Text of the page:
• Economist says:

      03:48pm | 05/09/12

      Pffft, you Marvel freaks. Justice league all the way!
      Superman= President
      Wonder Woman=VEEP
      Batman=State
      Flash=Labor (sic)
      Green Lantern=AG
      Aquaman=Agriculture
      Martian Manhunter=Homeland Security
      Black Canary= Justice
      the Atom=Energy
      Hawkman=transportation
      Elongated Man=Interior
      Red Tornado=Education
      Firestorm=Treasury
      Zatanna=Finance

    • Scotchfinger says:

      04:51pm | 05/09/12

      actually I was thinking Hulk for Defence Minister. Imagine the savings in not needing an actual defence force!!

    • Bruno says:

      12:49pm | 05/09/12

      I read somewhere that about 10 years before the Vietnam War a report came out of the US that said in the case of instability between Australia and Indonesia the US should back Indonesia. This is one of the reasons why our aliance priorities shifted from Britain to US. Anyone know how true this is?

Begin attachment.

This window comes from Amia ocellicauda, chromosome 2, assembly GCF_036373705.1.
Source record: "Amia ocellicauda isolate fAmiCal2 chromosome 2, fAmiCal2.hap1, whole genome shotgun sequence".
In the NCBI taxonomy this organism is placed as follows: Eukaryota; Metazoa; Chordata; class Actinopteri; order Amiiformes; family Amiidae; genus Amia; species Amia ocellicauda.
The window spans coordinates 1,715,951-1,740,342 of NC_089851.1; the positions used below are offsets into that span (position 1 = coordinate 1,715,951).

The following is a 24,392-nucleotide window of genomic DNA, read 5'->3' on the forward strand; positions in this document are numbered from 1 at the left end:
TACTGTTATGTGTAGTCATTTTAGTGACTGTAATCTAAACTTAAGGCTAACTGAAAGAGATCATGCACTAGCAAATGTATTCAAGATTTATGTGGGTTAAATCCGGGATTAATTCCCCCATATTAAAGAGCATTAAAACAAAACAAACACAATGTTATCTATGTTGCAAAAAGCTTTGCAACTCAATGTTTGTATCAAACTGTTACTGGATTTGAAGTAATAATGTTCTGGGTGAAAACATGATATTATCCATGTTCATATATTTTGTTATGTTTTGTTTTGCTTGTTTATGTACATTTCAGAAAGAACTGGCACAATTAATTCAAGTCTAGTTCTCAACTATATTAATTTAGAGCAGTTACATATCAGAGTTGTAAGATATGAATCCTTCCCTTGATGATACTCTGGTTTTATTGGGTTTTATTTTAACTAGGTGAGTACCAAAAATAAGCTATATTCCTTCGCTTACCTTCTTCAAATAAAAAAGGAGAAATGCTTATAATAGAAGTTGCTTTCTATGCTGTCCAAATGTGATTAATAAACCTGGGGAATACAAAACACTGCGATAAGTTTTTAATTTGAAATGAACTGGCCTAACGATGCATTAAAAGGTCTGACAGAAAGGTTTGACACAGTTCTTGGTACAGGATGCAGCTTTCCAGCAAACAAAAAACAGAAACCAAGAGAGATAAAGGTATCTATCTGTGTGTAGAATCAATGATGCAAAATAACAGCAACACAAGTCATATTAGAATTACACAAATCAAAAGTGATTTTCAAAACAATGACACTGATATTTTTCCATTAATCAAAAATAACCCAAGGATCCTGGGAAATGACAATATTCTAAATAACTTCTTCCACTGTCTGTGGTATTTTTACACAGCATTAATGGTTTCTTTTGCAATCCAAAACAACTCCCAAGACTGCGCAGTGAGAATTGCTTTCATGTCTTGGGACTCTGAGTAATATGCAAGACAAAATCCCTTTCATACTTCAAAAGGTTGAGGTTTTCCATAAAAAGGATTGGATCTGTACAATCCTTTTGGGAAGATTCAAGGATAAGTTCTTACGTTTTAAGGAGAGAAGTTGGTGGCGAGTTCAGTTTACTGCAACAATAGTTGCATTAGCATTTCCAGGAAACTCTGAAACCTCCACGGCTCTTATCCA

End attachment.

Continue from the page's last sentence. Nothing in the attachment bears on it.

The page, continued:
• John says:

      01:04pm | 05/09/12

      US military generals will have Obama and Romeny arrested when he orders that. It’s not going to happen Baloo! Keep on dreaming. Just another attack and invasion by the US could lead to a coup in the US where the US military will basically roundup Obama or what ever puppet and his advisers and arrest them for high treason. The guy isn’t even a US born, they could just arrest him for that and deport him back to Kenya.

    • Swamp Thing says:

      04:45pm | 05/09/12

      Let the mushroom clouds bloom where they may, I am ready, I’ll be right.
      All you city folks are pretty much f**ked though fer sure.